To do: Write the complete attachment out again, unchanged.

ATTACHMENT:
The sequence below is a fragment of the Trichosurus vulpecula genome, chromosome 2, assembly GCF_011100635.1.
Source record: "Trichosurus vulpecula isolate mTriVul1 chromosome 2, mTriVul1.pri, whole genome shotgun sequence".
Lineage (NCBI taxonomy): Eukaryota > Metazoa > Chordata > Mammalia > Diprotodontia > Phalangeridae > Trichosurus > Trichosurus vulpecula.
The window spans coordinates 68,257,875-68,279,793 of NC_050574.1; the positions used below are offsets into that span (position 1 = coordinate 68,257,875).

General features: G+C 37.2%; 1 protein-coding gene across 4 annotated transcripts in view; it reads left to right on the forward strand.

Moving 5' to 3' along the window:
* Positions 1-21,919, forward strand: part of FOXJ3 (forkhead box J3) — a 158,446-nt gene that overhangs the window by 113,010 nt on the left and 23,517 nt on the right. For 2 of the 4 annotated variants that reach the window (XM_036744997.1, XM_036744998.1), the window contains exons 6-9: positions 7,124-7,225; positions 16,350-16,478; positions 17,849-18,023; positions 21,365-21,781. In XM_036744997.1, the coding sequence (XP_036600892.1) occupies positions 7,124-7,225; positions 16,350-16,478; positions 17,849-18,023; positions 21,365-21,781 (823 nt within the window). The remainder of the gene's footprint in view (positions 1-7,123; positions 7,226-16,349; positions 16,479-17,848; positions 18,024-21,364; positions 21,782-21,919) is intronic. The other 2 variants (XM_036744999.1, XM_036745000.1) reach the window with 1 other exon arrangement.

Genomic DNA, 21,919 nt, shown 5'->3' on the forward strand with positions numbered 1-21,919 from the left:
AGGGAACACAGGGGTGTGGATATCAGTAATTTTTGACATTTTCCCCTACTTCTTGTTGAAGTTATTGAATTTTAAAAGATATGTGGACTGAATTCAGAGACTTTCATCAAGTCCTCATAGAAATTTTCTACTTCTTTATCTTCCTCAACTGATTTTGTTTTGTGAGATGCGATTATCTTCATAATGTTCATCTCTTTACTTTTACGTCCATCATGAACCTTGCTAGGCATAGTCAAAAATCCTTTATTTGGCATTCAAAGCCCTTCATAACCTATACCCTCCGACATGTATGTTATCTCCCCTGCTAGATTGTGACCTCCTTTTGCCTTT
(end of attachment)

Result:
The sequence below is a fragment of the Trichosurus vulpecula genome, chromosome 2, assembly GCF_011100635.1.
Source record: "Trichosurus vulpecula isolate mTriVul1 chromosome 2, mTriVul1.pri, whole genome shotgun sequence".
Lineage (NCBI taxonomy): Eukaryota > Metazoa > Chordata > Mammalia > Diprotodontia > Phalangeridae > Trichosurus > Trichosurus vulpecula.
The window spans coordinates 68,257,875-68,279,793 of NC_050574.1; the positions used below are offsets into that span (position 1 = coordinate 68,257,875).

General features: G+C 37.2%; 1 protein-coding gene across 4 annotated transcripts in view; it reads left to right on the forward strand.

Moving 5' to 3' along the window:
* Positions 1-21,919, forward strand: part of FOXJ3 (forkhead box J3) — a 158,446-nt gene that overhangs the window by 113,010 nt on the left and 23,517 nt on the right. For 2 of the 4 annotated variants that reach the window (XM_036744997.1, XM_036744998.1), the window contains exons 6-9: positions 7,124-7,225; positions 16,350-16,478; positions 17,849-18,023; positions 21,365-21,781. In XM_036744997.1, the coding sequence (XP_036600892.1) occupies positions 7,124-7,225; positions 16,350-16,478; positions 17,849-18,023; positions 21,365-21,781 (823 nt within the window). The remainder of the gene's footprint in view (positions 1-7,123; positions 7,226-16,349; positions 16,479-17,848; positions 18,024-21,364; positions 21,782-21,919) is intronic. The other 2 variants (XM_036744999.1, XM_036745000.1) reach the window with 1 other exon arrangement.

Genomic DNA, 21,919 nt, shown 5'->3' on the forward strand with positions numbered 1-21,919 from the left:
AGGGAACACAGGGGTGTGGATATCAGTAATTTTTGACATTTTCCCCTACTTCTTGTTGAAGTTATTGAATTTTAAAAGATATGTGGACTGAATTCAGAGACTTTCATCAAGTCCTCATAGAAATTTTCTACTTCTTTATCTTCCTCAACTGATTTTGTTTTGTGAGATGCGATTATCTTCATAATGTTCATCTCTTTACTTTTACGTCCATCATGAACCTTGCTAGGCATAGTCAAAAATCCTTTATTTGGCATTCAAAGCCCTTCATAACCTATACCCTCCGACATGTATGTTATCTCCCCTGCTAGATTGTGACCTCCTTTTGCCTTT